Ten Poorest States In America By Income

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Ten Poorest States In America By Income
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In the U.S., the average median household income was 65,712 in 2019, as per the U.S. Census Bureau’s American Community Survey. However, this figure of average median household income varies significantly among the states. The average income in some states is much more than the national average, while for some, the average is much less. Detailed in the article are the ten poorest states in America on the basis of income.

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Ten Poorest States In America

We have used the latest available U.S. Census Bureau’s American Community Survey data (on median household income) to come up with our list of the ten poorest states in America. Following are the ten poorest states in America on the basis of income:

  1. Oklahoma ($51,424)

Oklahoma is a major producer of beef, hogs and wheat, along with oil and natural gas. The state has a population of about 4 million people, which has grown by about 5.5% in the last decade. The unemployment rate in the state is 5.3%, while 11.6% of families have income below the poverty level. About 7.1% of households earn less than $10,000, while just 4% earn over $200,000.

  1. South Carolina ($51,015)

A significant portion of the state’s revenue comes from broiler chicken production. South Carolina also grows greenhouse and nursery products and peaches. The state is also among the biggest mining producers of mica. The unemployment rate in the state is 6.4%, while 11.7% of families have income below the poverty level. About 7.7% of households earn less than $10,000, while just 4% earn over $200,000.

  1. Tennessee ($50,972)

Tennessee is known for its whiskey, music and mountainous landscapes. Its population has grown by 7.6% since 2010 and currently has about 6.8 million people. The median earnings of the workers in the state is $30,695. The unemployment rate in the state is 5.9%, while 11.9% of families have income below the poverty level. About 7.4% of households earn less than $10,000, while just 4.3% earn over $200,000.

  1. Alabama ($48,486)

Alabama is known for its music, hot weather and Civil Rights history. The state has a population of 4.9 million people, and the rate has grown by 2.6% in the last decade or so. The unemployment rate in the state is 6.6%, while 13.0% of families have income below the poverty level. About 8.8% of the households earn less than $10,000, while just 3.7% earn over $200,000.

  1. Kentucky ($48,392)

Known as the Bluegrass State, Kentucky is known for horse racing, food and bourbon. The unemployment rate in the state is 6.1%, while 13.5% of families have income below the poverty level. About 8.8% of the households earn less than $10,000, while just 3.5% earn over $200,000.

  1. New Mexico ($48,059)

Hospitality, tourism, restaurants, as well as oil and gas production, are the biggest contributor to New Mexico’s economy. The unemployment rate in the state is 7.2%, while 15.3% of families have income below the poverty level. About 9.2% of the households earn less than $10,000, while just 3.7% earn over $200,000. New Mexico’s population is just over 2 million, and has grown by just 1.8% in the last decade.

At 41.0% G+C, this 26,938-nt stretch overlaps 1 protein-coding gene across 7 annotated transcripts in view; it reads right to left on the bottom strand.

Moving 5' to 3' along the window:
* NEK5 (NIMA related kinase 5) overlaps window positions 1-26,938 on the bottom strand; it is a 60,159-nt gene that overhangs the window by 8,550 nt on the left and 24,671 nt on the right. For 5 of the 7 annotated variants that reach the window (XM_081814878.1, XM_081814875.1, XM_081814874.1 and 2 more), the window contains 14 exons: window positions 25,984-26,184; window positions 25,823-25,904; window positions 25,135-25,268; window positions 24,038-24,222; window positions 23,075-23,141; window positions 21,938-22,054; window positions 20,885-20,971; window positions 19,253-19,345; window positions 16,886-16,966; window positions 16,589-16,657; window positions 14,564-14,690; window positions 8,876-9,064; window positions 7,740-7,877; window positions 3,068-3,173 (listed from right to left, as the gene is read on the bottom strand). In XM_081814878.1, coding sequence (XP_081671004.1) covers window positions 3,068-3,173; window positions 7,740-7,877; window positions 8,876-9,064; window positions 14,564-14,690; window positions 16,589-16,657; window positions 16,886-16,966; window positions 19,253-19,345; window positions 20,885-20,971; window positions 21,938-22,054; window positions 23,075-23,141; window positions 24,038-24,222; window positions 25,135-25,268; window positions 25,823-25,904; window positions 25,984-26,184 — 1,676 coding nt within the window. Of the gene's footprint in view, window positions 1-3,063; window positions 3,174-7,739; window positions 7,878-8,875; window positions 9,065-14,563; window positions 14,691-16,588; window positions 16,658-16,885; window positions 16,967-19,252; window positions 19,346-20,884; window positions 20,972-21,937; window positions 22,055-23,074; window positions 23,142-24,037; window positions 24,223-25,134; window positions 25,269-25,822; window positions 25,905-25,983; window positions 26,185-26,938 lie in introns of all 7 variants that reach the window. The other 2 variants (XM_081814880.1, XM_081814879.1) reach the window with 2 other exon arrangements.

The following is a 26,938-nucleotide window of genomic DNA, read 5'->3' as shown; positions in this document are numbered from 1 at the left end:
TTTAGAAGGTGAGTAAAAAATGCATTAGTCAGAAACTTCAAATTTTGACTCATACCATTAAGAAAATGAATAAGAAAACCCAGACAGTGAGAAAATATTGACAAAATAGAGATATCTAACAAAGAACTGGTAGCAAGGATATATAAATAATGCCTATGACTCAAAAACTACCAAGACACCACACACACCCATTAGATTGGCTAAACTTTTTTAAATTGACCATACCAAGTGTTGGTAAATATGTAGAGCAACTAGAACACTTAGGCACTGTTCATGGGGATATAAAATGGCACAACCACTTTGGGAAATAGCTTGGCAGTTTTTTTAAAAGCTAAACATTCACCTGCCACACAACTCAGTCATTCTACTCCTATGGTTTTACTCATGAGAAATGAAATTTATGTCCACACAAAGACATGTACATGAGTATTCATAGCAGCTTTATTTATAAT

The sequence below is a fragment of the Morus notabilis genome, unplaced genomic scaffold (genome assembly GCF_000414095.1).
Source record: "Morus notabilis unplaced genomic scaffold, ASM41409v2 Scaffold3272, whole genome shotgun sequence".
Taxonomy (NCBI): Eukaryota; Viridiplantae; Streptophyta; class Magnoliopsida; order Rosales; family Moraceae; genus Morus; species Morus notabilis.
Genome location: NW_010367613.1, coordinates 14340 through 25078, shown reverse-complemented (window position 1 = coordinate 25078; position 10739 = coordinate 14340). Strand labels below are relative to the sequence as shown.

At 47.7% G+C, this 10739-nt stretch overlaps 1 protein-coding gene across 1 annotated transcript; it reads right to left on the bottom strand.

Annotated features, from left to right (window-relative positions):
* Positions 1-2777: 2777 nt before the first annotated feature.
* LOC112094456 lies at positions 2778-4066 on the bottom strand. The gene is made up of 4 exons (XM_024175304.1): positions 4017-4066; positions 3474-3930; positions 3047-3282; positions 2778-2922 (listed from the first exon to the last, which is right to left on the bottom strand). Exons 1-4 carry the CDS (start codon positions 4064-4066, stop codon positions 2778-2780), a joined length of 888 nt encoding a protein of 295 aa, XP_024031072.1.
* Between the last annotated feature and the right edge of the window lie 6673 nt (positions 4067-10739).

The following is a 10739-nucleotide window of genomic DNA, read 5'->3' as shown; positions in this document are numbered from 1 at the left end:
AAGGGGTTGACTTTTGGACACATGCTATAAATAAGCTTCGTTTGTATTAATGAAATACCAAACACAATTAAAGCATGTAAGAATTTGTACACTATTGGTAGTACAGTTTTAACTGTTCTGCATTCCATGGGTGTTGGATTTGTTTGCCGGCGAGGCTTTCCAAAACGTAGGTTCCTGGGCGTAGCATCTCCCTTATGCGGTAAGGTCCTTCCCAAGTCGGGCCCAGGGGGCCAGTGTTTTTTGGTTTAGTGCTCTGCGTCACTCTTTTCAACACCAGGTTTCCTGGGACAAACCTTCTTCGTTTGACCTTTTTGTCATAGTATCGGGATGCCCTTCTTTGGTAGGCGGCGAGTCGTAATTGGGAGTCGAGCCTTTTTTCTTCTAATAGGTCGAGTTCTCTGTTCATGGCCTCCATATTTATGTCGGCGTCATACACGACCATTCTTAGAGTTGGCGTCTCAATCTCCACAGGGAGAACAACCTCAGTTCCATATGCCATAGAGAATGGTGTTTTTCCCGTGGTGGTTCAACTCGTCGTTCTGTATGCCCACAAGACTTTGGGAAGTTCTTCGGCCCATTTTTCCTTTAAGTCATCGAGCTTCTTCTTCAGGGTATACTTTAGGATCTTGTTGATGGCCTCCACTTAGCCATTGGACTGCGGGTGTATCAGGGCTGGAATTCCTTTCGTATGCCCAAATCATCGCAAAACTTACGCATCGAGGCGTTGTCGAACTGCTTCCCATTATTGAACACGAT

1. Louisiana ($47,942)

Louisiana leads the country when it comes to shrimp production, and is among the top states in commercial fishing. However, international competition and the Bonnet Carre spillway (flood prevention plan that poured fresh water into saltwater fisheries) is hurting the states’ seafood industry. The unemployment rate in the state is 6.9%, while 14.6% of families have income below the poverty level. About 9.6% of the households earn less than $10,000, while just 4.3% earn over $200,000.

  1. Arkansas ($45,726)

Agriculture is the biggest industry in the state, with farmland accounting for 41% of its territory. About two-third of the state’s agricultural economy is related to livestock production. Arkansas is home to almost 6,000 poultry farms. The unemployment rate in the state is 5.5%, while 12.9% of families have income below the poverty level. About 8.1% of the households earn less than $10,000, while just 3.3% earn over $200,000.

  1. West Virginia ($44,921)

West Virginia has struggled lately due to the loss of manufacturing jobs and a decline in the nation’s coal industry. Its labor participation rate of 53.8% is the lowest in the country. The unemployment rate in the state is 6.7%, while 13% of families have income below the poverty level. About 9% of the households earn less than $10,000, while just 2.7% earn over $200,000.

  1. Mississippi ($43,567)

In recent years, Mississippi has lagged behind other states on many economic fronts, be it job growth, poverty and more. A major reason for this is education. Mississippi ranks among the lowest when it comes to residents with high school diplomas and college degrees. The unemployment rate in the state is 8.2%, while 15.9% of families have income below the poverty level. More than 10% of the households earn less than $10,000, while just 2.7% earn over $200,000.

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Aman is MBA (Finance) with an experience on both Marketing and Finance side. He has worked as a Risk Analyst for AIR Worldwide, and is currently leading VeRa FinServ, a Financial Research firm. Favorite pastimes include watching science fiction movies, reviewing tech gadgets, playing PC games and cricket. - Email him at amanjain@wordpress-785388-2679526.cloudwaysapps.com
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